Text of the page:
From empty containers piling up to a drastic drop in cargo numbers, the impact of Hanjin Shipping Co.’s bankruptcy filing this summer has continued to frustrate local businesses.
Last week, as port officials and trucking companies tried to address thousands of Hanjin containers stacking up, the Port of Long Beach announced that September container volume declined 16.6 percent year over year after the Aug. 31 bankruptcy filing.
However, the fate of what had been the world’s seventh-largest cargo carrier and its effect on local shipping operations could soon be resolved. A South Korean court last week said it would sell off Hanjin’s major assets, including its Asia-to-United States network.
While that could reboot last month’s lackluster cargo movement and resolve issues surrounding homeless containers, it could also mean a new owner for Long Beach’s largest port terminal. Hanjin owns the biggest share of Total Terminals International, which operates Pier T – through which one-third of the port’s cargo passes.
Before the court’s ruling, Noel Hacegaba, chief commercial officer at the Port of Long Beach, said it was still business as usual.
“At the moment, the operation at TTI continues,” Hacegaba said last week. “They’re current on their bills.”
Hanjin has been a key player in the local shipping industry. Last year, it was the third-largest cargo carrier at the ports of Los Angeles and Long Beach, handling 5.3 percent of their combined 15.4 million containers, according to numbers from shipping data company Piers and the ports’ cargo reports.
Cargo in limbo
Many L.A.-area companies rely on Hanjin to deliver goods manufactured in Asia, and as soon as one Hanjin-related problem has been resolved, another seems to take its place.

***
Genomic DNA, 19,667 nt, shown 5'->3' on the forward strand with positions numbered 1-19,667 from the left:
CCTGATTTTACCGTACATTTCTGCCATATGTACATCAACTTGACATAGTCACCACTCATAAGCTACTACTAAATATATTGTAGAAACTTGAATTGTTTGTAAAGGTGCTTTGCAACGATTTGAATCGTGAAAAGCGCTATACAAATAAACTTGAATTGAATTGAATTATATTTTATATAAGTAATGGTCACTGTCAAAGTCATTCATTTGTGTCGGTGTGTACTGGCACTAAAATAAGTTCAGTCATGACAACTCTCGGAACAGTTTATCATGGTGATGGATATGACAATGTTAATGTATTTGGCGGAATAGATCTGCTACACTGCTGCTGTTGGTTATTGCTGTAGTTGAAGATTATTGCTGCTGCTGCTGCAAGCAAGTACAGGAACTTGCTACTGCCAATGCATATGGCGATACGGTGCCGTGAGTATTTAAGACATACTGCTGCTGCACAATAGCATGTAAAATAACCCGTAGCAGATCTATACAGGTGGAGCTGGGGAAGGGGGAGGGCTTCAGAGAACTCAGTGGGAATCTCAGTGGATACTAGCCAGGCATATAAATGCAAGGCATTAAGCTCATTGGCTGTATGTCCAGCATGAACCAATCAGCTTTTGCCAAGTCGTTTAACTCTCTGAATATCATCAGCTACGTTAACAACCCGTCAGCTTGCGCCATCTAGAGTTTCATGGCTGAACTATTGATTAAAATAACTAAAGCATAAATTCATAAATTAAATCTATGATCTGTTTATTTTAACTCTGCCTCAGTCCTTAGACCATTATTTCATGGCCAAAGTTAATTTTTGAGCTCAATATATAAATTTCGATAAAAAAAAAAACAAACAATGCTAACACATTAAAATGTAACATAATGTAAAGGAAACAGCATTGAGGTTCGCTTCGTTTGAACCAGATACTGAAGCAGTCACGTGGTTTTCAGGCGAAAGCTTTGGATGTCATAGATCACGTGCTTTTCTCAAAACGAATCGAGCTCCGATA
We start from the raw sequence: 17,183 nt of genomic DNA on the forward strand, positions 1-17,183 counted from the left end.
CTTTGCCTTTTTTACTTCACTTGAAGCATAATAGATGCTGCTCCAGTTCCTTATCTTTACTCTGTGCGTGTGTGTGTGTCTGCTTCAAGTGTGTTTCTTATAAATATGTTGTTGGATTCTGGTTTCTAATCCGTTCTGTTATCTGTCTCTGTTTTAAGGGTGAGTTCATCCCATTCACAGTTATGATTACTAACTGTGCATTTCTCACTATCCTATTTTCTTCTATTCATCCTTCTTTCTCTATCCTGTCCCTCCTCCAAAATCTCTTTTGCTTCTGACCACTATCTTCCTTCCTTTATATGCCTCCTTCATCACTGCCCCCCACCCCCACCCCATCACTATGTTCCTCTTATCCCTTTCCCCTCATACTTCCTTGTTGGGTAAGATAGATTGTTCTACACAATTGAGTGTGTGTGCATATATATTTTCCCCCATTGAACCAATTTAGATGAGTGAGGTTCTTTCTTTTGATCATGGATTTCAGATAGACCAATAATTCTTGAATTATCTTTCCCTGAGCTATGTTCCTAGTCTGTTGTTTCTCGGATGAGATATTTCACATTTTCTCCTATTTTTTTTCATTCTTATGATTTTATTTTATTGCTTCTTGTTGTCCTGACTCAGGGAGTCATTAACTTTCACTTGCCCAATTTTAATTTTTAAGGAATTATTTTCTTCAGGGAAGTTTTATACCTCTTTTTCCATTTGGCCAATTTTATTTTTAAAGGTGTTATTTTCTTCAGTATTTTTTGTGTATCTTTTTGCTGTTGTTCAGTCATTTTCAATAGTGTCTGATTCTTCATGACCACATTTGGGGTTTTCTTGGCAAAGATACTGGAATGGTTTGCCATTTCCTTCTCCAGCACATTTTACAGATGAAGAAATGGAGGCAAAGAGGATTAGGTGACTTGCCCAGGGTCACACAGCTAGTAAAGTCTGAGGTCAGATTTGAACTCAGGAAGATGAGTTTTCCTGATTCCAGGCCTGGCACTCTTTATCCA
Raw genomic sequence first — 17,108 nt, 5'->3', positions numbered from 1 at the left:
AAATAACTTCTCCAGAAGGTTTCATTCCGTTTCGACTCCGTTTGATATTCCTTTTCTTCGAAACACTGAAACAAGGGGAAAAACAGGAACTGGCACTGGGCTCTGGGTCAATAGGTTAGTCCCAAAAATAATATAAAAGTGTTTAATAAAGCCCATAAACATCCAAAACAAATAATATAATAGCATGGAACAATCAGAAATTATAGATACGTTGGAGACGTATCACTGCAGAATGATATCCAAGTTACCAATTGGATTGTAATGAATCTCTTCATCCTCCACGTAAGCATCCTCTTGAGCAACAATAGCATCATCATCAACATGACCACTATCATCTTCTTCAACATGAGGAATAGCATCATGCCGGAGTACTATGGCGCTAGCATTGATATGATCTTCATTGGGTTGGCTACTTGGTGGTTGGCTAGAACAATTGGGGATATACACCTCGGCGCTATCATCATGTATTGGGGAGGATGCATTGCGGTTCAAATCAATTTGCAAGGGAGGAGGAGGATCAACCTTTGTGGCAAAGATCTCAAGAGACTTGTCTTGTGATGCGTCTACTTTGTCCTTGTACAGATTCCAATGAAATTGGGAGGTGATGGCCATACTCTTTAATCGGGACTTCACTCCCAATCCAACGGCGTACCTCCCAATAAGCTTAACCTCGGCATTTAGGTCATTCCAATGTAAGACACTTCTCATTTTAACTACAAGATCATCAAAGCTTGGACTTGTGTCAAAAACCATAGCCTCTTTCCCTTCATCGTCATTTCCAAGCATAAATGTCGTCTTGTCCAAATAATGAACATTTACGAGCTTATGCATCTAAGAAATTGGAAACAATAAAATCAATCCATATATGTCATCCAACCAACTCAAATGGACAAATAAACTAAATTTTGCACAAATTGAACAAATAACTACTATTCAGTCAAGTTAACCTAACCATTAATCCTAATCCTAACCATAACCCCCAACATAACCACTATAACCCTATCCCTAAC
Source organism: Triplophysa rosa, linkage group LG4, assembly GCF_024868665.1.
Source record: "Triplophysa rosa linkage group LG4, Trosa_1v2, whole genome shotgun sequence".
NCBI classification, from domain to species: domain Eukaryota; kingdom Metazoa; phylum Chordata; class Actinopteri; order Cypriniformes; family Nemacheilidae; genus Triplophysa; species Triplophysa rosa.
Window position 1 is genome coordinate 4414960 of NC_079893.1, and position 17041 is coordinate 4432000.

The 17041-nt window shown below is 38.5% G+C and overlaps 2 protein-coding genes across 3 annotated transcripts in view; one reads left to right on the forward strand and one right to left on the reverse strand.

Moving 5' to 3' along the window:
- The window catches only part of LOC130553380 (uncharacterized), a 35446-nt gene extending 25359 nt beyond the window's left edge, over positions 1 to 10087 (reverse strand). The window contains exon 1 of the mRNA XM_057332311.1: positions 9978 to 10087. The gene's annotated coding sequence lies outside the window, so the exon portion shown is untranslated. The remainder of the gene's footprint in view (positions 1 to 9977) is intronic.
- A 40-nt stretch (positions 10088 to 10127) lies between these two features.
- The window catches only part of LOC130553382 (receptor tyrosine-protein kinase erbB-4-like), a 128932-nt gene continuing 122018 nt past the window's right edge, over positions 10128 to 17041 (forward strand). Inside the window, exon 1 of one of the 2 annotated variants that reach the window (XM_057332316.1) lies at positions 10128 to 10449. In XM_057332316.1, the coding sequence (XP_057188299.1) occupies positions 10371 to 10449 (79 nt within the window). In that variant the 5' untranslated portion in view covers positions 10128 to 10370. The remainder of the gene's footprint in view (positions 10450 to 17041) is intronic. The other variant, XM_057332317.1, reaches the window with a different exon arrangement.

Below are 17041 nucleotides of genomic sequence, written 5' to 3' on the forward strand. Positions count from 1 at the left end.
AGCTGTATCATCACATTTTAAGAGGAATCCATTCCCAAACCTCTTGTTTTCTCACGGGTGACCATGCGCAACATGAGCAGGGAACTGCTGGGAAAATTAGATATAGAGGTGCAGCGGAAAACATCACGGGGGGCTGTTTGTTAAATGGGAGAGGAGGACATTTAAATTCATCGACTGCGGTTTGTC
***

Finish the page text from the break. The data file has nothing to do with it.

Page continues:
Sinking under the weight of $5.4 billion in debt, Hanjin-owned ships around the world were forced to drop anchor and wait, lacking the cash to pay docking fees or to unload cargo many U.S. retailers were waiting for. That included three ships bound for Long Beach that waited for a couple of weeks until the company got a cash infusion to allow its ships to deliver the goods.
The relief was short-lived, however, because once the cargo containers were unloaded and returned to local ports, trucking companies discovered there was nowhere to put them. Hanjin was no longer sending empty containers back to Asia.
At the beginning of last week, about 8,700 Hanjin-owned and -leased containers were “out on the streets of Southern California,” said Gene Seroka, executive director of the Port of Los Angeles.
That created another problem: Most of those containers were on a truck chassis, reducing the number available for both ports from the usual 73,000, which meant cargo from other carriers also was getting backed up.
“Cargo is moving a little slower because chassis aren’t as available as we’d like,” Seroka said.
Hanjin later announced it would take some empty containers, freeing up chassis, at Pier T.
Stephen Ferguson, Long Beach equipment control senior coordinator at Hanjin Shipping in Chandler, Ariz., said the site would take up to 200 containers a shift over four days beginning Oct. 12, for up to 1,600 containers.
That would be a relief for freight-forwarding and customs broker companies such as Carson’s Krieger Worldwide, which handles about 1,000 client containers a month at local ports.
First, said Robert Krieger, the firm’s president, “The amount of work to get cargo off of the Hanjin vessels was horrendous.”
Now, pickup times for containers have doubled to about three days from ship to truck, he said.
“We can’t tell exactly if there is one cause, but part of it might be the chassis are getting a little tight,” he said.
The flow of Hanjin containers should end soon, at least until its assets are purchased, with the final company-operated ship expected to arrive in Long Beach on Sunday, according to the Marine Exchange of Southern California.
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